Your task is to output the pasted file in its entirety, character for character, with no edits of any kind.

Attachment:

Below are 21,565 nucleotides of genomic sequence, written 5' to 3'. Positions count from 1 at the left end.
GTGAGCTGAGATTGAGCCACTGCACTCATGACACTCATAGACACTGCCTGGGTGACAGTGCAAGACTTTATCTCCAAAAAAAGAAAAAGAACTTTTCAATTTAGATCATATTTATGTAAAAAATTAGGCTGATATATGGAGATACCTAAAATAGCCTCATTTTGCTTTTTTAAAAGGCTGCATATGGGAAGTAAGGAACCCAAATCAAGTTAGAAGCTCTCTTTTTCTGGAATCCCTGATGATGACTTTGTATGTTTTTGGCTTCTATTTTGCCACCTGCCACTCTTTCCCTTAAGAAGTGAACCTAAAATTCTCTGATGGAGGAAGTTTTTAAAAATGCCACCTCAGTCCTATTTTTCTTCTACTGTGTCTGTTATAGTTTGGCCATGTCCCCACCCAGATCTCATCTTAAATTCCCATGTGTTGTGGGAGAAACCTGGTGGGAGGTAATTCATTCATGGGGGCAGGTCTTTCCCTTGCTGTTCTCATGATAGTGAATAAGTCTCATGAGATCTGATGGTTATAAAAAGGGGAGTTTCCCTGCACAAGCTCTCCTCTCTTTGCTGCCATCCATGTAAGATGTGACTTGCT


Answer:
Below are 21,565 nucleotides of genomic sequence, written 5' to 3'. Positions count from 1 at the left end.
GTGAGCTGAGATTGAGCCACTGCACTCATGACACTCATAGACACTGCCTGGGTGACAGTGCAAGACTTTATCTCCAAAAAAAGAAAAAGAACTTTTCAATTTAGATCATATTTATGTAAAAAATTAGGCTGATATATGGAGATACCTAAAATAGCCTCATTTTGCTTTTTTAAAAGGCTGCATATGGGAAGTAAGGAACCCAAATCAAGTTAGAAGCTCTCTTTTTCTGGAATCCCTGATGATGACTTTGTATGTTTTTGGCTTCTATTTTGCCACCTGCCACTCTTTCCCTTAAGAAGTGAACCTAAAATTCTCTGATGGAGGAAGTTTTTAAAAATGCCACCTCAGTCCTATTTTTCTTCTACTGTGTCTGTTATAGTTTGGCCATGTCCCCACCCAGATCTCATCTTAAATTCCCATGTGTTGTGGGAGAAACCTGGTGGGAGGTAATTCATTCATGGGGGCAGGTCTTTCCCTTGCTGTTCTCATGATAGTGAATAAGTCTCATGAGATCTGATGGTTATAAAAAGGGGAGTTTCCCTGCACAAGCTCTCCTCTCTTTGCTGCCATCCATGTAAGATGTGACTTGCT